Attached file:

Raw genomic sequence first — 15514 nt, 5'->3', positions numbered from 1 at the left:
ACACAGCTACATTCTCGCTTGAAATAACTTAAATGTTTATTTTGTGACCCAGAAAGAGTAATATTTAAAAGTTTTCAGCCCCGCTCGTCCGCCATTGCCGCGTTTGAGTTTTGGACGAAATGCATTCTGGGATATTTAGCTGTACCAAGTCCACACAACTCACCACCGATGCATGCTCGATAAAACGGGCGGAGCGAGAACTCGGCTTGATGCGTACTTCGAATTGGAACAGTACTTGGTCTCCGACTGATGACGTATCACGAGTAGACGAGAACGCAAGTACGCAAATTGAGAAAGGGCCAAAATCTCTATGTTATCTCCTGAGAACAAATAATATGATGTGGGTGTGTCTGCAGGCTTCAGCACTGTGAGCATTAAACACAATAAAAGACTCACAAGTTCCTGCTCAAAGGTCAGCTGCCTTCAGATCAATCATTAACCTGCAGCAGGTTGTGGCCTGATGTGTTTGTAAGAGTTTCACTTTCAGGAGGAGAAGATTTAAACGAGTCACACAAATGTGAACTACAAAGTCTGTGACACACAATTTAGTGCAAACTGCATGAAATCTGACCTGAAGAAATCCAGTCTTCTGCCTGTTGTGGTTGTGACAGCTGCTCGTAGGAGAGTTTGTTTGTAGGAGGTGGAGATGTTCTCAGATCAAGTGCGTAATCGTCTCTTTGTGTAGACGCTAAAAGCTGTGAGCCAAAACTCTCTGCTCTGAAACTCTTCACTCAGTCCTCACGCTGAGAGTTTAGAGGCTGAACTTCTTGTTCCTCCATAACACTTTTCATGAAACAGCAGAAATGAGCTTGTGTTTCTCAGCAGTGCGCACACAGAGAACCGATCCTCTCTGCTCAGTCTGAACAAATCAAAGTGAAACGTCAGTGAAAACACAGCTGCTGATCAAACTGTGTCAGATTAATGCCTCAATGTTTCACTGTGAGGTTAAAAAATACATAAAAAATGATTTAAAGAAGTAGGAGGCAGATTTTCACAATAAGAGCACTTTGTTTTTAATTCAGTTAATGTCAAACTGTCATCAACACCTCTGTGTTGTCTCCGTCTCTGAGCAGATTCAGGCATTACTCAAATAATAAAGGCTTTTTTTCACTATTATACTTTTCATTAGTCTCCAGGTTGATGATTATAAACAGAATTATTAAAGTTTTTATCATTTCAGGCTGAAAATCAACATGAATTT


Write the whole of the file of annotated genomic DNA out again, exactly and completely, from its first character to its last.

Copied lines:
Raw genomic sequence first — 15514 nt, 5'->3', positions numbered from 1 at the left:
ACACAGCTACATTCTCGCTTGAAATAACTTAAATGTTTATTTTGTGACCCAGAAAGAGTAATATTTAAAAGTTTTCAGCCCCGCTCGTCCGCCATTGCCGCGTTTGAGTTTTGGACGAAATGCATTCTGGGATATTTAGCTGTACCAAGTCCACACAACTCACCACCGATGCATGCTCGATAAAACGGGCGGAGCGAGAACTCGGCTTGATGCGTACTTCGAATTGGAACAGTACTTGGTCTCCGACTGATGACGTATCACGAGTAGACGAGAACGCAAGTACGCAAATTGAGAAAGGGCCAAAATCTCTATGTTATCTCCTGAGAACAAATAATATGATGTGGGTGTGTCTGCAGGCTTCAGCACTGTGAGCATTAAACACAATAAAAGACTCACAAGTTCCTGCTCAAAGGTCAGCTGCCTTCAGATCAATCATTAACCTGCAGCAGGTTGTGGCCTGATGTGTTTGTAAGAGTTTCACTTTCAGGAGGAGAAGATTTAAACGAGTCACACAAATGTGAACTACAAAGTCTGTGACACACAATTTAGTGCAAACTGCATGAAATCTGACCTGAAGAAATCCAGTCTTCTGCCTGTTGTGGTTGTGACAGCTGCTCGTAGGAGAGTTTGTTTGTAGGAGGTGGAGATGTTCTCAGATCAAGTGCGTAATCGTCTCTTTGTGTAGACGCTAAAAGCTGTGAGCCAAAACTCTCTGCTCTGAAACTCTTCACTCAGTCCTCACGCTGAGAGTTTAGAGGCTGAACTTCTTGTTCCTCCATAACACTTTTCATGAAACAGCAGAAATGAGCTTGTGTTTCTCAGCAGTGCGCACACAGAGAACCGATCCTCTCTGCTCAGTCTGAACAAATCAAAGTGAAACGTCAGTGAAAACACAGCTGCTGATCAAACTGTGTCAGATTAATGCCTCAATGTTTCACTGTGAGGTTAAAAAATACATAAAAAATGATTTAAAGAAGTAGGAGGCAGATTTTCACAATAAGAGCACTTTGTTTTTAATTCAGTTAATGTCAAACTGTCATCAACACCTCTGTGTTGTCTCCGTCTCTGAGCAGATTCAGGCATTACTCAAATAATAAAGGCTTTTTTTCACTATTATACTTTTCATTAGTCTCCAGGTTGATGATTATAAACAGAATTATTAAAGTTTTTATCATTTCAGGCTGAAAATCAACATGAATTT